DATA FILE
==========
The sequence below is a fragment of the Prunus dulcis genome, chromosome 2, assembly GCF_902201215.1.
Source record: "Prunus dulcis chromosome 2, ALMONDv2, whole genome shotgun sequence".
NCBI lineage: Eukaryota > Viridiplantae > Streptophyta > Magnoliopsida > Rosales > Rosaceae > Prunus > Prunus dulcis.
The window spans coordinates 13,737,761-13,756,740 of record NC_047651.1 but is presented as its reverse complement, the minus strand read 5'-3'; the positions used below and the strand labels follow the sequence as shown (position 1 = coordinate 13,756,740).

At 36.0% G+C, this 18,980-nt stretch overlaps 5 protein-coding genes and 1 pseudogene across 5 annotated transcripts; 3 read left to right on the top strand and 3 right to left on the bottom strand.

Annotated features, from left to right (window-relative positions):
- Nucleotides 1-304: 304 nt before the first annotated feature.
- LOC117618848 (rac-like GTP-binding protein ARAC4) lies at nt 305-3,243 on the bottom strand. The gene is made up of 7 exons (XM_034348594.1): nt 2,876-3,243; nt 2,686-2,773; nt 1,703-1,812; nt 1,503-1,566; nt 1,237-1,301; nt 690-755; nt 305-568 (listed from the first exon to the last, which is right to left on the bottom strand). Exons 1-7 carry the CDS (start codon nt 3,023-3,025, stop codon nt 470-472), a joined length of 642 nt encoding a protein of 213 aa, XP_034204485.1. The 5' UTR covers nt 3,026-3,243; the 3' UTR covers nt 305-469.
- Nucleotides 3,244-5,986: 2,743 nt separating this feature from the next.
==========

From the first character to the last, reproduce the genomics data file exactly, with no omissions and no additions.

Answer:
The sequence below is a fragment of the Prunus dulcis genome, chromosome 2, assembly GCF_902201215.1.
Source record: "Prunus dulcis chromosome 2, ALMONDv2, whole genome shotgun sequence".
NCBI lineage: Eukaryota > Viridiplantae > Streptophyta > Magnoliopsida > Rosales > Rosaceae > Prunus > Prunus dulcis.
The window spans coordinates 13,737,761-13,756,740 of record NC_047651.1 but is presented as its reverse complement, the minus strand read 5'-3'; the positions used below and the strand labels follow the sequence as shown (position 1 = coordinate 13,756,740).

At 36.0% G+C, this 18,980-nt stretch overlaps 5 protein-coding genes and 1 pseudogene across 5 annotated transcripts; 3 read left to right on the top strand and 3 right to left on the bottom strand.

Annotated features, from left to right (window-relative positions):
- Nucleotides 1-304: 304 nt before the first annotated feature.
- LOC117618848 (rac-like GTP-binding protein ARAC4) lies at nt 305-3,243 on the bottom strand. The gene is made up of 7 exons (XM_034348594.1): nt 2,876-3,243; nt 2,686-2,773; nt 1,703-1,812; nt 1,503-1,566; nt 1,237-1,301; nt 690-755; nt 305-568 (listed from the first exon to the last, which is right to left on the bottom strand). Exons 1-7 carry the CDS (start codon nt 3,023-3,025, stop codon nt 470-472), a joined length of 642 nt encoding a protein of 213 aa, XP_034204485.1. The 5' UTR covers nt 3,026-3,243; the 3' UTR covers nt 305-469.
- Nucleotides 3,244-5,986: 2,743 nt separating this feature from the next.